The Egyptian goddess Seshat is one of the lesser-known Egyptian deities, and yet she was an enduring one. Her name means “Female Scribe” and the art of the scribe was her area: the burgeoning state of Egypt needed to keep records, formalize contracts and agreements, and make blueprints for buildings. This made her a useful deity, but also limited her cult, as we shall see.
Horus is one of the oldest Egyptian gods, possibly reaching back to predynastic times. His conflict with Set, the desert-god, was one of the basic myths of Egyptian religion, long before Horus joined to the Isis-Osiris family.
In the 1940s comics that first featured Dr. Fate, his parents were a Swedish archaeologist and his spiritualist wife. In a larger, pop culture sense, however, he was the child of Helena Blavatsky and Howard Carter.
Like all the early heroes, he distilled elements that were floating around in the culture already. Both archaeology and spiritualism had their roots in the mid-1800s. Archaeology grew out of the attempt to trace the history of Biblical events, and to establish just how much of the actual narratives could be confirmed by outside evidence.
What do the Egyptian god Horus and the Norse god Odin have in common? Both of them are said to have the sun and moon as their eyes. The difference is that this belief about Horus dates back to very early Egyptian religion. As far as I can tell, the same statement about Odin comes from some 19th and 20th century writers.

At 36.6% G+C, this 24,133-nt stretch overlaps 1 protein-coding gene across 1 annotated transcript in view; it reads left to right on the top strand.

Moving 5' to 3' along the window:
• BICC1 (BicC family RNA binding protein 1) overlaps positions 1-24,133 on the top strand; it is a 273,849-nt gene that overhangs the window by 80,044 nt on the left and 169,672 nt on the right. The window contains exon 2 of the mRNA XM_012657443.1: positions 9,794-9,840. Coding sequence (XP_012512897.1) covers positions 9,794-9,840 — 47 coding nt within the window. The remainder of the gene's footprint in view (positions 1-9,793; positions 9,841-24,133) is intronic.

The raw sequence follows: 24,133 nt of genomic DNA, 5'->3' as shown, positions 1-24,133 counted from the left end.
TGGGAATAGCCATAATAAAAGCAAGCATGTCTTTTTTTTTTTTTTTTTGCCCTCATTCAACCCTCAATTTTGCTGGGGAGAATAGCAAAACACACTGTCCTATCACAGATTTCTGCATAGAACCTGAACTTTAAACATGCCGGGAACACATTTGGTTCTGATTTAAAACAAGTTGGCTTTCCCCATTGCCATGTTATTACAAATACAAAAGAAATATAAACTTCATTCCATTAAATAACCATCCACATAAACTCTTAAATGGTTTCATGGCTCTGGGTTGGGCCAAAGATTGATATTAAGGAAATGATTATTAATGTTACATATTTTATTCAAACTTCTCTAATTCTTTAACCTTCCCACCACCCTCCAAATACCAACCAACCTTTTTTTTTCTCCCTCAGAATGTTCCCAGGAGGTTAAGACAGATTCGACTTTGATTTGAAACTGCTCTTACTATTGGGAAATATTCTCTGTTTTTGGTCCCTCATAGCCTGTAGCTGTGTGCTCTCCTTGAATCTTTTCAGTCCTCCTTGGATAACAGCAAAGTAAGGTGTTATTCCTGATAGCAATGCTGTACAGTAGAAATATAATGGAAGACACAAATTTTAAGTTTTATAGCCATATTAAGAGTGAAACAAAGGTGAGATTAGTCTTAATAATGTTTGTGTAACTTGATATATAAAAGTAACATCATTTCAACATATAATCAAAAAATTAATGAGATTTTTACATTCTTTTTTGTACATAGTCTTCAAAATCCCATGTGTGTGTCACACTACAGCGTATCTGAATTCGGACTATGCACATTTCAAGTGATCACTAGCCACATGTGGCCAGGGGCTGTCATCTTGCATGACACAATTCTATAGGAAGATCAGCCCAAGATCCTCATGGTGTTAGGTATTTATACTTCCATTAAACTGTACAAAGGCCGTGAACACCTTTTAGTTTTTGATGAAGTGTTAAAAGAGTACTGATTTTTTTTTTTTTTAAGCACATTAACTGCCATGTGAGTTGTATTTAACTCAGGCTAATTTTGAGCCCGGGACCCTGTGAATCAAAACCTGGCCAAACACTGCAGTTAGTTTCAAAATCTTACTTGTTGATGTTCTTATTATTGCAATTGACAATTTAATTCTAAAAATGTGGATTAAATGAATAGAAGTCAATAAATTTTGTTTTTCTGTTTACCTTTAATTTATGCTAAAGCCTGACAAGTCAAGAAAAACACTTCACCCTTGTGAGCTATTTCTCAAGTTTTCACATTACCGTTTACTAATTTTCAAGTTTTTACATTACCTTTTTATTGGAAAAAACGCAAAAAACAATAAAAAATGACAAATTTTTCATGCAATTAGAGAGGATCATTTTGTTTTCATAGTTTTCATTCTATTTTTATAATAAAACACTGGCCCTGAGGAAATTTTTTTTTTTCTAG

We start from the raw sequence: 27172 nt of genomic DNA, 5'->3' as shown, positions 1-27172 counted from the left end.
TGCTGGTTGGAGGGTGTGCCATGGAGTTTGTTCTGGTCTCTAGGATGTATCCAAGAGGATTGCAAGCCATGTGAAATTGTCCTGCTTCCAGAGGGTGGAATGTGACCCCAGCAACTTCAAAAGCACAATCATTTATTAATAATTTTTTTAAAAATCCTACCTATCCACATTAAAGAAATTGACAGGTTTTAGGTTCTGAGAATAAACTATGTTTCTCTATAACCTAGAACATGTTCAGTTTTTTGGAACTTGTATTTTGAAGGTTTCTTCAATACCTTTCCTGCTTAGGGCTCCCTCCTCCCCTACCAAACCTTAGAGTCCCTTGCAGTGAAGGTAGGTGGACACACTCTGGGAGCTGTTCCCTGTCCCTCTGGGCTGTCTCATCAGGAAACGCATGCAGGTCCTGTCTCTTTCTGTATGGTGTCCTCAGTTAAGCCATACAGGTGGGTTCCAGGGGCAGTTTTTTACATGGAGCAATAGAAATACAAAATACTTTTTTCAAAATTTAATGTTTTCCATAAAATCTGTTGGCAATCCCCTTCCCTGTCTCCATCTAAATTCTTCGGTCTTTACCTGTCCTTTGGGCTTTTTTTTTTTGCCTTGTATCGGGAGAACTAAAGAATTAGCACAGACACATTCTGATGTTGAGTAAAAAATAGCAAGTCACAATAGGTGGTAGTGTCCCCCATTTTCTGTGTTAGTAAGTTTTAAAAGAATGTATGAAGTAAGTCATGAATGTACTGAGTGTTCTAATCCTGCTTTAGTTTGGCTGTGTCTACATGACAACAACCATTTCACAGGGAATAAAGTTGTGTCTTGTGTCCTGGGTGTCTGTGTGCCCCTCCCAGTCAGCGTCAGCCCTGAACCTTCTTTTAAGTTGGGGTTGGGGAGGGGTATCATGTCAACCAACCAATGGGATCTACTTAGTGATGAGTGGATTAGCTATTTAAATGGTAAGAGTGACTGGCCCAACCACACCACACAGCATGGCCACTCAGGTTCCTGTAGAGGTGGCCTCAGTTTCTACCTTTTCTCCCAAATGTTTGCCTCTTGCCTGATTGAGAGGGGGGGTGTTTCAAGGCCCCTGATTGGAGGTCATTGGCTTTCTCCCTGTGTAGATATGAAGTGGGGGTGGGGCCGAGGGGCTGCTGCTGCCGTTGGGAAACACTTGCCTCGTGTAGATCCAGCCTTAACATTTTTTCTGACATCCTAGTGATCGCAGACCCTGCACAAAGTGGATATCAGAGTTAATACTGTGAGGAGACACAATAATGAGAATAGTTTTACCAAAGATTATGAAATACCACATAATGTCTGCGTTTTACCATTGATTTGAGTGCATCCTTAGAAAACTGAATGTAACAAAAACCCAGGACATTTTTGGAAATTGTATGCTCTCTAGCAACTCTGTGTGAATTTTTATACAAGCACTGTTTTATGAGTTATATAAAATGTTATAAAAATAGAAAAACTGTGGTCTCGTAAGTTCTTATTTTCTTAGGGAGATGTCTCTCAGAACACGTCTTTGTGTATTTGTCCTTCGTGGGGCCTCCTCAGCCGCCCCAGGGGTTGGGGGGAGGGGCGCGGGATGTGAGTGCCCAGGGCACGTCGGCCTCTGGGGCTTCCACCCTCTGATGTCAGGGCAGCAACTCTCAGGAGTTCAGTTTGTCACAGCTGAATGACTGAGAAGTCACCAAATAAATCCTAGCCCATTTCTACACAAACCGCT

Sirius is the brightest star in the night sky – its modern name comes from the Ancient Greek Seirios (“glowing” or “scorcher”). It is actually another one of those binary stars, a white star and a white dwarf. Like Procyon, its nearness to Earth makes it much brighter in the night sky than many other stars. It is brighter than our sun, but dimmer than Rigel and Canopus.
Rattawy, or Raet, is the feminine form of the Egyptian sun-god Ra. The longer form of her name means “Raet of the Two Lands”. Although her name would suggest that she was merely a form of Ra, she seems to have led an independent existence from the 19th Dynasty onward. It is not clear if she was always an independent goddess or if she was an offshoot of the Ra cult that took on a life of its own.
When we think of ancient Egypt, the god who leaps to mind is the sun-god Ra, but the Egyptians were also well-provided with moon-gods, including Thoth, Khonsu, and Aah.
Khonsu is probably familiar from the comic Moon Knight, in which he saves the life of mercenary Marc Spector, who takes up crime-fighting to atone for his past. In the comic, Khonsu is said to have four aspects: Pathfinder, Watcher, Defender, and the Watcher of Overnight Travellers, as well as a secret aspect, The One Who Lives on Hearts. (Moon Knight #1)
When I started reading comics again, I started with the New 52, because I knew who the characters were, and I figured a reboot meant that newbies like me would find it less confusing to follow. I had also liked a lot of Marvel lines: Daredevil, the Avengers, Spider-Woman and Moon Knight. I’m still trying to decide how I feel about Spider-Woman, but Moon Knight is great.
Although he is often dismissed as Batman with multiple-personality disorder, Moon Knight is actually a complex and interesting character unto himself. They do have their similarities.